Personal Finance

This Hedge Fund Bought $3 Billion of ABB Ltd Stock: Should You Buy, Too?

EMR Chart

According to SEC filings, Swedish activist hedge fund Cevian Capital held more than 132 million shares of ABB Ltd. (NYSE: ABB) in September, worth around $3 billion at today's pricing. That's 6.2% of the of the utility, industrial and transportation-focused company's shares, and it signals Cevian's determination to unlock value from ABB's portfolio of companies.

While it's never a good idea to blindly follow hedge fund managers, Cevian's ABB position is a statement of intent from a well-respected investment manager, so let's take a look at the case for an individual investor to buy the stock.

EMR Chart

Data by YCharts

In Danaher's case, the remaining company comprises its higher-growth medical and technology segments, while the spun-off business, Fortive, is made up of a collection of highly cash-generative but cyclical industrial businesses.

Meanwhile, Johnson Controls' spin-off of Adient -- its former automotive experience unit (automotive seating and interiors) -- left the company with its power solutions segment (automotive batteries) and building products (heating, ventilation, and air-conditioning, plus Tyco's fire and security products).

In other words, investors and management have been granted two very different investment propositions in both cases. Danaher offers secular growth and healthcare exposure, while Fortive offers industrial exposure and high-cash flow generation. Johnson Controls offers exposure to commercial building and the growth potential in automotive batteries, while Adient offers exposure to automotive production, particularly in China.

The idea is that separation will enhance value in a way that the combination couldn't. It's also an idea that equally applies to apotential separation ofABB's power grids unit from its other three segments.

ABB EV to EBITDA (Forward) Chart

EV to EBITDA (Forward) data by YCharts

Clearly, ABB needs to do something and its management responded to Cevian's statements by opening a strategic review of the power grids business. Unfortunately for Cevian, the conclusion of the review was that the company should keep power grids, and make plans for acquisitions and investments in internal development in order to digitalize products in power grids while increasing higher-margin services sales. As a consequence of these actions, ABB's management upgraded its target 2015-2020 EBITA margin range for power grids to 10% to 14% from 8% to 12%, coming into effect in January 2018.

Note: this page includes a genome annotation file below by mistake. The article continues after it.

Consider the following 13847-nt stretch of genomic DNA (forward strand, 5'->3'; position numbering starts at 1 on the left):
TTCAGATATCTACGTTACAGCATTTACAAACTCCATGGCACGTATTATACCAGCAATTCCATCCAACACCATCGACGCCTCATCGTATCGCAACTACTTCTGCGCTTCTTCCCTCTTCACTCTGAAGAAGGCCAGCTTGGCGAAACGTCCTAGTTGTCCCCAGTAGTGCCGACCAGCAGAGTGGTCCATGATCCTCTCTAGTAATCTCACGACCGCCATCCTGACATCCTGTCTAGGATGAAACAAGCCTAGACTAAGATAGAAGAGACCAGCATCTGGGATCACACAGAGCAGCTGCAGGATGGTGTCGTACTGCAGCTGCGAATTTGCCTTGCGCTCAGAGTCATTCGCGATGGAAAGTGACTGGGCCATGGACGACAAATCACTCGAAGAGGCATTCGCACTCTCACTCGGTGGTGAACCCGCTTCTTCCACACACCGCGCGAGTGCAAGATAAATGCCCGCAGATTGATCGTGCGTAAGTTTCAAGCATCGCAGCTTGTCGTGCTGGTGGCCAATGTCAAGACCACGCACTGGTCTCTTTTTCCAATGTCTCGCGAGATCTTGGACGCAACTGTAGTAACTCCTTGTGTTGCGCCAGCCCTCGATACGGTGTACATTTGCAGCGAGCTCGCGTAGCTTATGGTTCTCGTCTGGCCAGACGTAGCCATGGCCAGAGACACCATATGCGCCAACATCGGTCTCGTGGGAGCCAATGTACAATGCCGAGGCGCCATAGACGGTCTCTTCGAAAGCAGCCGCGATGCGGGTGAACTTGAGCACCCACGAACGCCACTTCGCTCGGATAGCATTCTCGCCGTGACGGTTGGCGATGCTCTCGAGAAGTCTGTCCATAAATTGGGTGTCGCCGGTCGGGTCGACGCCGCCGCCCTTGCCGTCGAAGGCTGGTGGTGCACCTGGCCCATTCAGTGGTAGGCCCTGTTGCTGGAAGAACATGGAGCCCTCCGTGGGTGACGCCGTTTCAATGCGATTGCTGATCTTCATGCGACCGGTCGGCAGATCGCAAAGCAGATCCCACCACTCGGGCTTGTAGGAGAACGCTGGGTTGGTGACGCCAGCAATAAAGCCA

In fact, ABB has decided to follow another well-worn trail, one mapped out by General Electric (NYSE: GE) , whose embrace of the industrial internet and drive to increase services revenue is a key part of its growth strategy . In addition, just as GE made its Predix (platform as a service) available on Microsoft 's Azure cloud offering, so ABB has announced a strategic partnership to develop digital solutions on Azure.

What does it mean for investors?

In a sense, Cevian's activism has already made ABB a more investable company. The transformation of its power grids business may not be the solution Cevian (or other shareholders) wanted, but it's in line with what GE and others are doing. Moreover, the company always has the option of changing its mind on the strategic future of power grids and taking a path more akin to the ones followed by Danaher and Johnson Controls.

Meanwhile, ABB's valuation discount makes it the value play in the sector.

EV to Free Cash Flow (TTM) data by YCharts

Cevian is, directly or indirectly, helping to make it that way. Analysts and ABB management are forecasting double-digit EPS growth and margin expansion for the next few years, so this stock deserves a close look by value investors.

10 stocks we like better than ABB

When investing geniuses David and Tom Gardner have a stock tip, it can pay to listen. After all, the newsletter they have run for over a decade, Motley Fool Stock Advisor , has tripled the market.*

David and Tom just revealed what they believe are the 10 best stocks for investors to buy right now... and ABB wasn't one of them! That's right -- they think these 10 stocks are even better buys.

Click here to learn about these picks!

*Stock Advisor returns as of January 4, 2017

Lee Samaha has no position in any stocks mentioned. The Motley Fool owns shares of General Electric and Johnson Controls. The Motley Fool is short Johnson Controls. The Motley Fool recommends Emerson Electric. The Motley Fool has a disclosure policy .

The views and opinions expressed herein are the views and opinions of the author and do not necessarily reflect those of Nasdaq, Inc.

The views and opinions expressed herein are the views and opinions of the author and do not necessarily reflect those of Nasdaq, Inc.

In This Story


Other Topics


The Motley Fool

Founded in 1993 in Alexandria, VA., by brothers David and Tom Gardner, The Motley Fool is a multimedia financial-services company dedicated to building the world's greatest investment community. Reaching millions of people each month through its website, books, newspaper column, radio show, television appearances, and subscription newsletter services, The Motley Fool champions shareholder values and advocates tirelessly for the individual investor. The company's name was taken from Shakespeare, whose wise fools both instructed and amused, and could speak the truth to the king -- without getting their heads lopped off.

Learn More